Certainly the prehistoric peoples of the Western hemisphere knew of turquoise. Turquoise was likely found and used by early man. A long time ago someone noticed a clear blue line running through gray rock, and saw the imagery of sky and water in stone, and from that time on, turquoise has been cherished above all else in creation. Pieces of turquoise have been found in burial and archeological sites throughout the two continents. It seems clear that turquoise was always considered a stone of life and good fortune and that it even had healing properties. The stone was used in religion, art, trade, treaty negotiations as well as for jewelry. It was considered by some tribes to be associated with life itself.

    There are legends saying that the People danced and rejoiced when the rains came. Their tears of joy mixed with the rain and seeped into Mother Earth to become the SkyStone. Turquoise, the "fallen sky stone" hidden in Mother Earth, has been valued by cultures for its beauty and reputed spiritual and life-giving qualities for all of history. It is a true gem of the centuries.

    Other stories say that the stone brought together the spirits of sea and sky to bless warriors and hunters, and that a turquoise arrowhead assured accurate aim. It was also said that fine turquoise was hidden in the damp ground at the end of the rainbow. A Navajo belief is that a piece of turquoise cast into a river, accompanied by a prayer to the god of rain, will cause rainfall.

    Another example of the native American view of the power of turquoise would be if you are wearing a turquoise ring and suddenly you look down and see a crack in your stone; the Indians would say "the stone took it," meaning the stone took the blow that may have been aimed toward you.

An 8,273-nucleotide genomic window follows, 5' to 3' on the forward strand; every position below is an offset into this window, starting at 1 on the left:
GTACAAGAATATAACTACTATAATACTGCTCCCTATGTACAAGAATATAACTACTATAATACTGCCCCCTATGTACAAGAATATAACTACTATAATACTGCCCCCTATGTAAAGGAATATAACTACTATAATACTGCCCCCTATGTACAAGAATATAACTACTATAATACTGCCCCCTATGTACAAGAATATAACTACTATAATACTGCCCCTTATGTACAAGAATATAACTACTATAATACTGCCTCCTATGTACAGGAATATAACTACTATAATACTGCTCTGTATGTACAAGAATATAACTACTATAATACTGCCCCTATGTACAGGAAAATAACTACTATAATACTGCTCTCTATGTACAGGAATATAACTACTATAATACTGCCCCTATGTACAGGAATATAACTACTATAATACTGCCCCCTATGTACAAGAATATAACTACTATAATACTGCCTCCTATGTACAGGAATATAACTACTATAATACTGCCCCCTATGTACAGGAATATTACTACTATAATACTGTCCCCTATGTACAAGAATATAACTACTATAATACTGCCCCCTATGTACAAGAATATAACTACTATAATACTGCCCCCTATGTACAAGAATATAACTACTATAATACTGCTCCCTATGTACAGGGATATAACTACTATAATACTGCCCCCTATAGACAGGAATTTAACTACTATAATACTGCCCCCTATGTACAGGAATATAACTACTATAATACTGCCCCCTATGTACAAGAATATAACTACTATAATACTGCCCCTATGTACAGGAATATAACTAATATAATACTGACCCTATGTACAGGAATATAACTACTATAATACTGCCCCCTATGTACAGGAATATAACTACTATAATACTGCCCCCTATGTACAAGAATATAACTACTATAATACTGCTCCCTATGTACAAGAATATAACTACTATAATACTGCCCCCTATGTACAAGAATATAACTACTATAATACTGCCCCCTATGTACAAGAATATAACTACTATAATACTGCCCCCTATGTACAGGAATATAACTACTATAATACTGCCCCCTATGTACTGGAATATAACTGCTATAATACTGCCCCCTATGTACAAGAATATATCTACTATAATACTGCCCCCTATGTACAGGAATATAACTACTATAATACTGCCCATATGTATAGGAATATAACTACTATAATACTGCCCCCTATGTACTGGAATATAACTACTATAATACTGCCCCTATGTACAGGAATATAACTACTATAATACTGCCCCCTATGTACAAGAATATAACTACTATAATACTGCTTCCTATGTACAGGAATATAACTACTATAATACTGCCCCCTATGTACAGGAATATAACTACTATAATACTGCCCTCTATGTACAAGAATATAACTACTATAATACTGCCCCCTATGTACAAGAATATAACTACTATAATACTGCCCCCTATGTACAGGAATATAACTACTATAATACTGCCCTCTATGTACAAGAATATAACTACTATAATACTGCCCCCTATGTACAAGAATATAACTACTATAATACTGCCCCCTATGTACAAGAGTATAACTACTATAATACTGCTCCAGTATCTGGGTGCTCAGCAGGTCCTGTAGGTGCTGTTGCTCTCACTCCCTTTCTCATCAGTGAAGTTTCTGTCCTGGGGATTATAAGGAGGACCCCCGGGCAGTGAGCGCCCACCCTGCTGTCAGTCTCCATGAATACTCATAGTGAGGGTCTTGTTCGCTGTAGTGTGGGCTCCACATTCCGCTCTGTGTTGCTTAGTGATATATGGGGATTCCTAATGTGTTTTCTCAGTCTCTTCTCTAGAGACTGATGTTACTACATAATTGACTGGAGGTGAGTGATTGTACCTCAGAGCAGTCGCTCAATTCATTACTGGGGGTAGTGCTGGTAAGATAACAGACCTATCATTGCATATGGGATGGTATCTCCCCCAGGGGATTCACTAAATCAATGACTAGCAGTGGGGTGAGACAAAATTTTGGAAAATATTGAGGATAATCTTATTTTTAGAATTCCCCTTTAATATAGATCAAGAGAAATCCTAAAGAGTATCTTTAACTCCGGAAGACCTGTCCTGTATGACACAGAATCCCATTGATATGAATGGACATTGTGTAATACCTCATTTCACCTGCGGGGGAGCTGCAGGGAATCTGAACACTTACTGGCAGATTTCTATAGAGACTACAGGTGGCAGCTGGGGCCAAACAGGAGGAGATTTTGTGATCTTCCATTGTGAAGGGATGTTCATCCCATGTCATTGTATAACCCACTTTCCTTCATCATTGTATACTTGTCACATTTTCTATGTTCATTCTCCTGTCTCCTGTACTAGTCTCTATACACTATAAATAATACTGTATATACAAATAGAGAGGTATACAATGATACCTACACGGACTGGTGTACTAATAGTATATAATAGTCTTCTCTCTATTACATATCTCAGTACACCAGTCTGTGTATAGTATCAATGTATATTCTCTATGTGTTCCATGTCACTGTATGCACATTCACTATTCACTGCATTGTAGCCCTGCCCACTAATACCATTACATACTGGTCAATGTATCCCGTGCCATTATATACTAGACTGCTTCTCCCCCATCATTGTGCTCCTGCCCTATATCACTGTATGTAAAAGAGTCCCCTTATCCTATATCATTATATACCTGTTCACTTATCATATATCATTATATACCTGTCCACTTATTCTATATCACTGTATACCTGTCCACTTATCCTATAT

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    Physical Properties of Turquoise CuAl6 [(OH)2/PO4]4

    Most specimens are cryptocrystalline, meaning that the crystals can only be seen by a microscope In chemical terms, turquoise is a hydrated phosphate of copper and aluminum, and is formed as water trickles through a host stone for about 30 million years, gradually leaving a deposit. Turquoise is usually found in the "alteration zones" of arid or desert regions. These zones are areas where the native, original rocks have been altered through the intrusion of other rocks from some volcanic or other thermal influence. The hydrothermal alteration is created by magma solutions from deep in the earth being forced to the surface through fractures or pores which eventually change the original rocks.

    Several steps and processes are necessary to create turquoise. First there must be a source of copper. This occurs in a rather limited number of areas in the world. There must be a source of phosphorus CO-located with the copper, usually from the mineral Apatite, which is not always in rocks associated with copper.

    There must also be feldspar for the aluminum, along with deep hydrothermal alteration, which breaks down the feldspars and frees the aluminum needed for the turquoise. The phosphorus usually comes from phosphoric acid leached from the Apatite, during the hydrothermal alteration.

    The copper is usually introduced into the "host" rocks by the rising hot magma. The copper readily oxidizes near the surface when it is in the hot magma solution. It reacts freely with the aluminum and phosphoric acid to form turquoise. Another key geological activity is called silicafication; it too is an act of hydrothermal and intrusive alteration. Here silica, which is a common associate of turquoise, is introduced into the turquoise deposit. This addition combined with periods of intense heat are responsible for the hardness of the turquoise and frequently the matrix as well.